Alex Ferguson.

There is a very good lunchtime program on the Irish music station Spin FM every weekday, a magazine show presented by the very professional Jonathon McCrea and the very lovely Clare McKenna.

Clare is an old friend from the days when she worked with Mick McCarthy’s backroom team in Ireland, long before she found fame on the wireless so to speak.

Jonathon I know only through work, his and mine. He’s a very mild mannered presenter who uses subtlety to get his point across and charm to get the story from those he interviews.

He’s also a bit of football fan as I know well from various appearances on the show going back to the days when it was presented by a young man called Vinny O’Dowd, who is now seeking his fortune in London with Sky News, an organization that knows talent when it sees it.

Last week, less than 24 hours after this column went to bed for another seven days, I got chatting to Jonathon live on air again as the news broke that Alex Ferguson had quit as manager of Manchester United football club.

As the world of soccer got used to the idea that the hardest man in the game had just announced his departure from the hardest job in football, we chatted on air about the implications and otherwise of the breaking news.

In the course of chat I discovered two things about Jonathon. One, he’s a Liverpool fan when I, for some reason or other, had always assumed him to be a Chelsea supporter.

Secondly -- and more importantly given the subject matter -- I found out last Wednesday that Jonathon cannot remember anyone other than Alex Ferguson managing Manchester United FC.
That’s an incredible stat and one that Jonathon shares with so many others. Fergie was appointed to the job when Jonathon was still a baby. He’s the only United boss he can remember.

Ryan Giggs and Paul Scholes, who’s also retiring after the final game in the Premier League this Sunday, can go one better than that. They’ve never played for any other manager in their professional careers.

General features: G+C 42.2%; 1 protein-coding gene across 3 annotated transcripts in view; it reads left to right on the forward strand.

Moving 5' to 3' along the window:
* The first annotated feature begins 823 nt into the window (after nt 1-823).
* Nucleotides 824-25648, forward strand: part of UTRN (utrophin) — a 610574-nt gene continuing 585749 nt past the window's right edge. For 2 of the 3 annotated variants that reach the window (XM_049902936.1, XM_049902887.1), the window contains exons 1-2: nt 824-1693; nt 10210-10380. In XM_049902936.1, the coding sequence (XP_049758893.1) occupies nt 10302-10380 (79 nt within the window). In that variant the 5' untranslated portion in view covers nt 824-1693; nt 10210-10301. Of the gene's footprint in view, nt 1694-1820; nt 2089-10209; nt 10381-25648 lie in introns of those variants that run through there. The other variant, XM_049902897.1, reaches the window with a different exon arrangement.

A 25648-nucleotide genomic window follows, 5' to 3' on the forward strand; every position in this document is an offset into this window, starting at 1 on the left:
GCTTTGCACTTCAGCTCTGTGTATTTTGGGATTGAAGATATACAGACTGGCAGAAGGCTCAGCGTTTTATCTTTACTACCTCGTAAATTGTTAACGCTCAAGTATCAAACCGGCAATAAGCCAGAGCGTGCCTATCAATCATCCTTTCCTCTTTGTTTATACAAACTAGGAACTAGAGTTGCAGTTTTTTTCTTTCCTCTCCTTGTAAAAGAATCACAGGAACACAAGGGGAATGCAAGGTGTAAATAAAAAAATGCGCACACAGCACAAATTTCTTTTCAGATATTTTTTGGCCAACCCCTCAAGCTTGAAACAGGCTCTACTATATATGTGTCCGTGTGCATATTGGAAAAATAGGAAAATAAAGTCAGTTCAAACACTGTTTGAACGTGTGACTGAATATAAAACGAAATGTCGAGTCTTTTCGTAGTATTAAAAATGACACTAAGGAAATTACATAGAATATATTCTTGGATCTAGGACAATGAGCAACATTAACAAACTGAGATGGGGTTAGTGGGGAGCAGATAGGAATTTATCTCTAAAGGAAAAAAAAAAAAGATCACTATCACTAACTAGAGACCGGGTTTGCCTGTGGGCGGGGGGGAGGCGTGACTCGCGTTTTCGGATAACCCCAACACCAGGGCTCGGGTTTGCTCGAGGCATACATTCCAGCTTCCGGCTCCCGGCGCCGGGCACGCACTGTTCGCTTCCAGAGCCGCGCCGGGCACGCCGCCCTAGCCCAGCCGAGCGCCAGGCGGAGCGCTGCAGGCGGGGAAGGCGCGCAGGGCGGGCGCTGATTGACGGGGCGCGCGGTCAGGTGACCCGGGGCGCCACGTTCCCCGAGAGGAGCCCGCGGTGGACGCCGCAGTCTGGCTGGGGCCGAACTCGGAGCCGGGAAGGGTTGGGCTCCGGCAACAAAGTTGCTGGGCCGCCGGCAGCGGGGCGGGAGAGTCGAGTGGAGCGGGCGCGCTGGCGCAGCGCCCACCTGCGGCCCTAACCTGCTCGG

That tells you something about the longevity of Alex Ferguson, a man who won 38 trophies with the Red Devils including two European Cups.

He lasted 26 years at the club and bows out gracefully at the age of 71. He became the most successful manager the British game has ever seen.

He molded more than one team of title winners.  He got the best out of Roy Keane and Eric Cantona and so many other Manchester United greats.

More than anything, though, he got the best out of Manchester United. He dragged the club from the shadows of the Busby Babes and created his own legacy at Old Trafford.

He made the hard decisions when he had to. He was ruthless when he needed to be, no more so than on the day he told Keane he was no longer wanted by the club.

He made a few mistakes, like announcing at the start of the century that he was ready to quit before he realized that was the furthest thing from his agenda.

But he did it all – as the song says – his way, even down to announcing his retirement at a time when everyone else thought he would gear up for one last Champions League run and win next season.
He leaves United on Sunday as he has managed the club – on his terms and his alone.

That trait, more than any other, will never be seen again in the English game, a game now hell bent on a rapid turnover of managers once success goes off the radar. And he knows it.

Life will carry on next season without Fergie. Everton’s David Moyes has already been appointed as his successor on a six-year contract worth over $50 million, and other clubs in England will have new bosses in the dug-out as well.

On Monday night, just as the papers were going to press, United’s noisy neighbors announced that Roberto Mancini had been sacked as Manchester City boss, with the Malaga coach Manuel Pellegrini his likely successor.

So here’s one more amazing stat before we part company for another week. Three managers won domestic trophies in England in 2012 – Mancini with City in the Premier League, Kenny Dalglish with Liverpool in the League Cup and Roberto Di Matteo with Chelsea in the FA Cup. All three have since been sacked.